This story is over 5 years old.


This Game About Domestic Abuse Helped Me Understand My Own Trauma

'Another Lost Phone' looks long and hard at what we think of as "acceptable" behavior. CW for domestic abuse.
All images courtesy Playdius

Spoiler warning: story spoilers ahead for Another Lost Phone and the sequel, Laura's Story. Content warning: this piece contains personal, frank discussion of abuse and mental health issues.

There is no snappy intro for an article about abuse. It's not a life lesson, or a good anecdote; It's a scar that you didn't notice forming until it was too late, and now it sits on your skin, reminding you of what happened every now and again, an itch you can't scratch.


Every now and again, something will bump that scar, triggering a stab of pain and reminding you of how you got there in the first place. I just finished Another Lost Phone: Laura's Story, the sequel to A Normal Lost Phone, and I had to take a break afterwards to let my scattered, sudden reaction to the intimate depiction of abuse sink in and develop into something manageable.

Like its predecessor, Laura's Story takes place within the interface of a "lost phone," and through some slightly unpleasant snooping—which the game warns you against doing in real life—you uncover the real story behind this person's life, as told through their texts, emails, notes and photos.

A Normal Lost Phone was a tale of a transwoman struggling to come out, but, inadvisably, this aspect of the story was treated as a sort of plot twist. Here was a person who had escaped a life where people were mistreating her, only to have you do the same by snooping through her things and sending a photo of her to a stranger. Her struggle is treated as little more than a story beat, which doesn't sit well in a world where real people are killed because they are trans.

Laura's Story is handled more sensitively, telling a story about someone who slowly discovers their relationship is not the fairytale they thought it was. You do not send messages, this time, without the character's explicit consent. It's clear that the mistakes of the first have had a real effect on how they have handled the telling of Laura's story. To go through someone's phone to find out that they're trans is, fundamentally, not your business. To do the same to find out if someone's being abused—well, it's still not your business, but at least it opens up the possibility of being able to help.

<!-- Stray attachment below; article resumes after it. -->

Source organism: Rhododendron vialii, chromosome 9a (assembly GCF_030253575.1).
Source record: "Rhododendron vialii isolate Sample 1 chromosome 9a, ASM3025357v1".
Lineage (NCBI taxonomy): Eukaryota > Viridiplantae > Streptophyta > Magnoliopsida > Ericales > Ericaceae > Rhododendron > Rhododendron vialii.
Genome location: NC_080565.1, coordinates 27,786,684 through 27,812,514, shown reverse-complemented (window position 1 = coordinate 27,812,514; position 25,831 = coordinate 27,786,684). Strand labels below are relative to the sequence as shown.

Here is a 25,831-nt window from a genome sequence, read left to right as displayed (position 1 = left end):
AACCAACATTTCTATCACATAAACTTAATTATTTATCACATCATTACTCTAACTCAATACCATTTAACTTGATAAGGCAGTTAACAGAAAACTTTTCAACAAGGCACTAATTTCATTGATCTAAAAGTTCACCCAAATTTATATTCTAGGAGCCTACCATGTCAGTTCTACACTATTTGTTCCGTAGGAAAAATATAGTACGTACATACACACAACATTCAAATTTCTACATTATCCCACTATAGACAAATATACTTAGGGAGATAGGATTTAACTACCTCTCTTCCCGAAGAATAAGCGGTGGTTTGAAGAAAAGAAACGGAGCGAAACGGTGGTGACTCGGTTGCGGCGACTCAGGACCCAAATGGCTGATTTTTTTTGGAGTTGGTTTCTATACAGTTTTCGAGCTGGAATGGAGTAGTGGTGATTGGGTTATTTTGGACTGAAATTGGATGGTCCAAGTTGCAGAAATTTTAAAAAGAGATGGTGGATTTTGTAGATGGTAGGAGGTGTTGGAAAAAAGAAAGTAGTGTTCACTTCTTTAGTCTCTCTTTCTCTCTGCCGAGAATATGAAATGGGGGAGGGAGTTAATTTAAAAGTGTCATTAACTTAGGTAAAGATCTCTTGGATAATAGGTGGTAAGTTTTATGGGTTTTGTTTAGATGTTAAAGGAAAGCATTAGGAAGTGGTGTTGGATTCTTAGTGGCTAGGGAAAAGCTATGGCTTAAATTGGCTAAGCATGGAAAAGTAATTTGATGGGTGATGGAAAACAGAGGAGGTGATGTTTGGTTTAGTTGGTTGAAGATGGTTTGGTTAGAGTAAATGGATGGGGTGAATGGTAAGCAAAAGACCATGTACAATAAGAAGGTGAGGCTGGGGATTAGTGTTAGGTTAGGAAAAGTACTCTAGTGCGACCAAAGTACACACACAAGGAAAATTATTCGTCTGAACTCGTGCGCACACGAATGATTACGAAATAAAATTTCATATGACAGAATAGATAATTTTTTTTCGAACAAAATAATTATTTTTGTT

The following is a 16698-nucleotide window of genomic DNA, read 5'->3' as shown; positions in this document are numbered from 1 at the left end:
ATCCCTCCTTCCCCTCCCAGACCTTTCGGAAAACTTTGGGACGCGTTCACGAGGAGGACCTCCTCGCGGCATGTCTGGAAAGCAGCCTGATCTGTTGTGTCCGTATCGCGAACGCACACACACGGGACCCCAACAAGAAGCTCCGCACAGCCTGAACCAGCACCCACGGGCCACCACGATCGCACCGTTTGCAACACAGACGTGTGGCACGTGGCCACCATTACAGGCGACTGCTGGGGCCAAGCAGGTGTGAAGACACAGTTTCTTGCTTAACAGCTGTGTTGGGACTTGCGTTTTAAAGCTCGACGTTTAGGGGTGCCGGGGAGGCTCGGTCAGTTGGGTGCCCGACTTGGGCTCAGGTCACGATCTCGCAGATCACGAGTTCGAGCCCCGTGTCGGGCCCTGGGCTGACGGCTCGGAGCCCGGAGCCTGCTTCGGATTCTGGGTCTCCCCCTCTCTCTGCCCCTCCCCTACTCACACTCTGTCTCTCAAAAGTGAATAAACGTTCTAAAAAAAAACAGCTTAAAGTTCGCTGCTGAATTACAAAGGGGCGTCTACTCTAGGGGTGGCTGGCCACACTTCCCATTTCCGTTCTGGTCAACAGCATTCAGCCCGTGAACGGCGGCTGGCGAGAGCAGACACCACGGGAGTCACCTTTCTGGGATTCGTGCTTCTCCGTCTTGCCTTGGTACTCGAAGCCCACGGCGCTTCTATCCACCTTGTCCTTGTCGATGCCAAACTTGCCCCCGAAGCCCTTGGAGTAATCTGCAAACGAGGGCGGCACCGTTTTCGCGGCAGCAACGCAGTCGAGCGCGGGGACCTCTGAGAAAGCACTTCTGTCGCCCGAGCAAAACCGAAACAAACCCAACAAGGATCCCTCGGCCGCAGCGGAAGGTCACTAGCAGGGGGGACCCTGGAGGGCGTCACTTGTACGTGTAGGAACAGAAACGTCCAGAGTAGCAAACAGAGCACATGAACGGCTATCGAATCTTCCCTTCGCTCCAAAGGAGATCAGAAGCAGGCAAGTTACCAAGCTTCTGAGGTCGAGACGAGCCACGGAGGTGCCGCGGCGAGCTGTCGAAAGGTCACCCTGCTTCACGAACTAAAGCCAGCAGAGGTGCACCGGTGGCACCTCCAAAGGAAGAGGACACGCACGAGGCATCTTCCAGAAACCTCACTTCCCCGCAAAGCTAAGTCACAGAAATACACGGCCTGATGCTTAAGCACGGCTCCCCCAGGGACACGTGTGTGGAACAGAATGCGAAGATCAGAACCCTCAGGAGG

You, in the fiction of this universe, have found Laura's phone several months after she first meets Ben, her boyfriend. You read through her messages, uncovering what at first seems like a concerned partner, but soon evolves into something much more sinister as he starts to invade and control all aspects of her personal life.

you are taken on the ride of slow realization along with Laura

Because this narrative unfolds in a somewhat linear way (thanks to having to find out various passwords to unlock more messages), you are taken on the ride of slow realization along with Laura. People don't usually recognize abusive behavior when it first appears, nor the second, third, or fourth time. It takes several friends to contact Laura outside of her usual methods of chat, and in slightly insidious ways (one in particular pretends to be interested in hiring her just to get to talk to her) because they know it's difficult to get around someone so controlling.

Even so, many of Laura's friends are fooled by Ben's behavior, telling Laura that his possessiveness and jealousy is "normal guy stuff." Ben is a typical emotional abuser, using manipulation, isolation and gaslighting to get Laura to depend on him, but because many of these techniques are glorified by movies and books like Twilight and Fifty Shades of Grey, it's often hard to accept that they are not normal behaviors.